Derry & Strabane Council is to make a new bid to become European Youth Capital in 2019.
Mayor of the city and district, Sinn Fein Councillor Elisha McCallion suggested the fresh bid, which could see Derry crowned with the title six years on from narrowly missing out back in 2013.
The council’s Governance and Strategic Planning Committee yesterday gave the go ahead for a concept document to be dawn up in relation to the new bid.
Oonagh McGillion, Director of Legacy with the council told Tuesday evening’s committee meeting at the Guildhall that the former Derry City Council had put forward a bid back in 2010 for 2013 and managed to get down to the final four before losing out.
She said Mayor McCallion has asked officers to explore a fresh bid from the new Derry City and Strabane District Council.
“One of the recommendations that came from the last bid was the fact that the panel were very impressed on how we engaged young people in the development of the One Plan,” Ms McGillion added.
She said that hosting the bid was likely to cost in the region of £5.5m, based on previous estimates, while the bid itself would cost around £74,000.
“We would expect a significant proportion of the funding would come from outside sources,” Ms McGillion said.
Bidding is expected to open in September, with the first submissions to be in by Spring 2016. If Derry progresses through this the final round, the complete bid would have to be in by October 2016.
“If the city and district were to be successful that would give us two years,” Ms McGillion said, adding:
As a council we should be shooting for the stars. This should be a City of Culture mark two.Mayor Elisha McCallion
A new panel was being proposed to take forward Derry and Strabane’s hopes, chaired by the Mayor and involving local organisations, with central input from young people from Derry and Strabane areas and key statutory agencies.
The Northern Ireland Executive will also be engaged at an early stage for endorsement.
A detailed project plan with time lines and budgets is now expected to be drafted by council officers and others
Mayor McCallion said she was delighted that the matter had been brought before the committee.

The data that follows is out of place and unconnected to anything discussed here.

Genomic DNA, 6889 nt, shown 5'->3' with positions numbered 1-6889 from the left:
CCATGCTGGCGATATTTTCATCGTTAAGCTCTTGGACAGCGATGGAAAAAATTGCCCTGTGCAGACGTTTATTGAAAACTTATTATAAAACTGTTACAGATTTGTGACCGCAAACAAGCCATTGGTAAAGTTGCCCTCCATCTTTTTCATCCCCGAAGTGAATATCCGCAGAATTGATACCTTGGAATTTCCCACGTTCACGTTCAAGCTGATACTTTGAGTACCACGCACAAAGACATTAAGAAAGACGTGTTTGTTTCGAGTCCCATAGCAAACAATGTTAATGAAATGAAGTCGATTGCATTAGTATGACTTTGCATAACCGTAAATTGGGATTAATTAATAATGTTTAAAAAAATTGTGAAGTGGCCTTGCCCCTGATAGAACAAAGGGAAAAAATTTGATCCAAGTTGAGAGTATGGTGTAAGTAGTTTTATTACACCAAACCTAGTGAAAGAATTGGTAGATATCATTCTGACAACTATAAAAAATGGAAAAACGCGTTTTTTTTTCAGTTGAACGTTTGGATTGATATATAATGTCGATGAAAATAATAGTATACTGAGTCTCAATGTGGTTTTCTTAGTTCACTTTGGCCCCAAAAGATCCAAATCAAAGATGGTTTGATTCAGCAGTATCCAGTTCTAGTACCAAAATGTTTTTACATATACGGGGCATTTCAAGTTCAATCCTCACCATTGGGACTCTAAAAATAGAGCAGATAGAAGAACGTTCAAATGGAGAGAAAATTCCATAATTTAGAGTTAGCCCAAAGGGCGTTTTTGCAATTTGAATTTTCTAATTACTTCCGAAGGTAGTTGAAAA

“This is something I have been working on this past number of weeks and it is something I am very keen to drive forward,” she said.
Colr. McCallion said that she realised the opportunity to bid for the title was one that was too good to miss, and that the bid would be designed largely by young people with youth venues, Apps, social media and social interaction all brought into play..
“This would be a natural way for us to continue the legacy of the City of Culture, whilst giving the recognition to the young people that they deserve,” the Mayor said, adding:
“As a council we should be shooting for the stars. This should be a City of Culture mark two.”
She said the project would need resourcing from the Executive and possibly Europe as well.
UUP Councillor Derek Hussey congratulated the Mayor on bringing the bid back to the table.
He said that “reading between the lines” he understood Derry’s bid for the title back in 2013 had been unsuccessful because it was “running in parallel and tandem with the City of Culture bid”.
Colr. Hussey said a lot of the groundwork would have already been done and urged that the fresh bid reflect the entire region of the new council.
Independent Councillor Dee Quigley said that coming from a youth work background he had no problem supporting the proposal.
SDLP Councillor Martin Reilly added: “We are in a stronger position than we were back in 2010 when we got to the last four.
“This would certainly put the city on then map in 2019. It is something that the city should get behind.”